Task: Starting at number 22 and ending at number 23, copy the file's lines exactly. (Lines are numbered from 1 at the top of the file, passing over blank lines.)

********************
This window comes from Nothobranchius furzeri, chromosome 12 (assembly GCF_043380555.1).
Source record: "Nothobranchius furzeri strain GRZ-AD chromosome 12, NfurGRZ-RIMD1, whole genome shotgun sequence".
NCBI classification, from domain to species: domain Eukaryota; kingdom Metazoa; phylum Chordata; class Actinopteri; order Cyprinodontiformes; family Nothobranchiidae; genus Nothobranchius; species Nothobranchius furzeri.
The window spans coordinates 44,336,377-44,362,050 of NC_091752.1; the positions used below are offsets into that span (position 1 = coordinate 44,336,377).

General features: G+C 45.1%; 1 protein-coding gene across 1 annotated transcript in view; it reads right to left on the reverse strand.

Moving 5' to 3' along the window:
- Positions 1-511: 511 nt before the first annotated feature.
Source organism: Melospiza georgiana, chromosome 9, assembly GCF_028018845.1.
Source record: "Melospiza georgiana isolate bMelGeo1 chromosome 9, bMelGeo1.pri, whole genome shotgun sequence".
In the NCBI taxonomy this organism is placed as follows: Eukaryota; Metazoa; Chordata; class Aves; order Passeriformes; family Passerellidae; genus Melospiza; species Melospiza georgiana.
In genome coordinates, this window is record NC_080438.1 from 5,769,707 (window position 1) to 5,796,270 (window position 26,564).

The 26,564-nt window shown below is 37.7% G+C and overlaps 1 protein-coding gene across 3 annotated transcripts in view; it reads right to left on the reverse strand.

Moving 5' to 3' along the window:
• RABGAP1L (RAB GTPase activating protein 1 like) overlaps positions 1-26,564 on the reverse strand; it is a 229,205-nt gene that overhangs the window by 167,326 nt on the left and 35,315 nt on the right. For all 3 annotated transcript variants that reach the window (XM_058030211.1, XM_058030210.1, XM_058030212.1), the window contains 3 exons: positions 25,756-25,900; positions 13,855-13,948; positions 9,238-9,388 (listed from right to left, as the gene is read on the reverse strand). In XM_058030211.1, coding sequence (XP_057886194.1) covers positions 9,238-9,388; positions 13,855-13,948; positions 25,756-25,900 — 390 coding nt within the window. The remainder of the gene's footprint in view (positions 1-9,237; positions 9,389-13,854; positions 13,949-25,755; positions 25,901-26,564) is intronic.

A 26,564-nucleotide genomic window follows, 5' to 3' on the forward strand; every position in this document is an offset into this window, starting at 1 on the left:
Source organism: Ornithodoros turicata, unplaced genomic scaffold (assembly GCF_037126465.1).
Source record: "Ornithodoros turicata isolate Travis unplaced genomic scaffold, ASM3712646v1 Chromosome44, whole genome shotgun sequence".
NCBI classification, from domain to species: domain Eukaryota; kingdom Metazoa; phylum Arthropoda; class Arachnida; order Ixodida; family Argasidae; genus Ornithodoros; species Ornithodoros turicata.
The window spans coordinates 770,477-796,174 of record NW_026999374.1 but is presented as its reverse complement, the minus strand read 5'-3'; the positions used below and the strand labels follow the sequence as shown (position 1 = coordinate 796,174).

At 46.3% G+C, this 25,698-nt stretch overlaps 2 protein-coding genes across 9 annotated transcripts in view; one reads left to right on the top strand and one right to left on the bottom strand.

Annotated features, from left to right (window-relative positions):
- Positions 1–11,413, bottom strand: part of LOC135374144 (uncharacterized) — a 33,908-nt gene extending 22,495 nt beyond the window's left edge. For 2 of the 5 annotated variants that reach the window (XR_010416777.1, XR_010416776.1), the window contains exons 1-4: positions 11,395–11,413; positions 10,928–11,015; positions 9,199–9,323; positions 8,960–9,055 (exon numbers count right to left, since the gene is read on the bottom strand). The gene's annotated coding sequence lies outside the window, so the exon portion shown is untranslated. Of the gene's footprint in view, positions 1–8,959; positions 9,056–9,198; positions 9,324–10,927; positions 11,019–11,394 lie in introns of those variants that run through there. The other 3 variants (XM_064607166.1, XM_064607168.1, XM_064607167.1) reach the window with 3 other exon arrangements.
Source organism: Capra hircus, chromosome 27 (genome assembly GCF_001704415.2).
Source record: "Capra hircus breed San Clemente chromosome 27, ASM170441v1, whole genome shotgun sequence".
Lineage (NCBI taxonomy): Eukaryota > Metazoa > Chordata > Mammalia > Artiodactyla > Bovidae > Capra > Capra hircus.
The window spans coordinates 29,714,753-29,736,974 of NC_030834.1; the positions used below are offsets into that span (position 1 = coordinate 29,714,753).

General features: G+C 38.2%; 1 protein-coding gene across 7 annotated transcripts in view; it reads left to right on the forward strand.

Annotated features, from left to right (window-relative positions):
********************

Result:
- Positions 1–11,413, bottom strand: part of LOC135374144 (uncharacterized) — a 33,908-nt gene extending 22,495 nt beyond the window's left edge. For 2 of the 5 annotated variants that reach the window (XR_010416777.1, XR_010416776.1), the window contains exons 1-4: positions 11,395–11,413; positions 10,928–11,015; positions 9,199–9,323; positions 8,960–9,055 (exon numbers count right to left, since the gene is read on the bottom strand). The gene's annotated coding sequence lies outside the window, so the exon portion shown is untranslated. Of the gene's footprint in view, positions 1–8,959; positions 9,056–9,198; positions 9,324–10,927; positions 11,019–11,394 lie in introns of those variants that run through there. The other 3 variants (XM_064607166.1, XM_064607168.1, XM_064607167.1) reach the window with 3 other exon arrangements.
Source organism: Capra hircus, chromosome 27 (genome assembly GCF_001704415.2).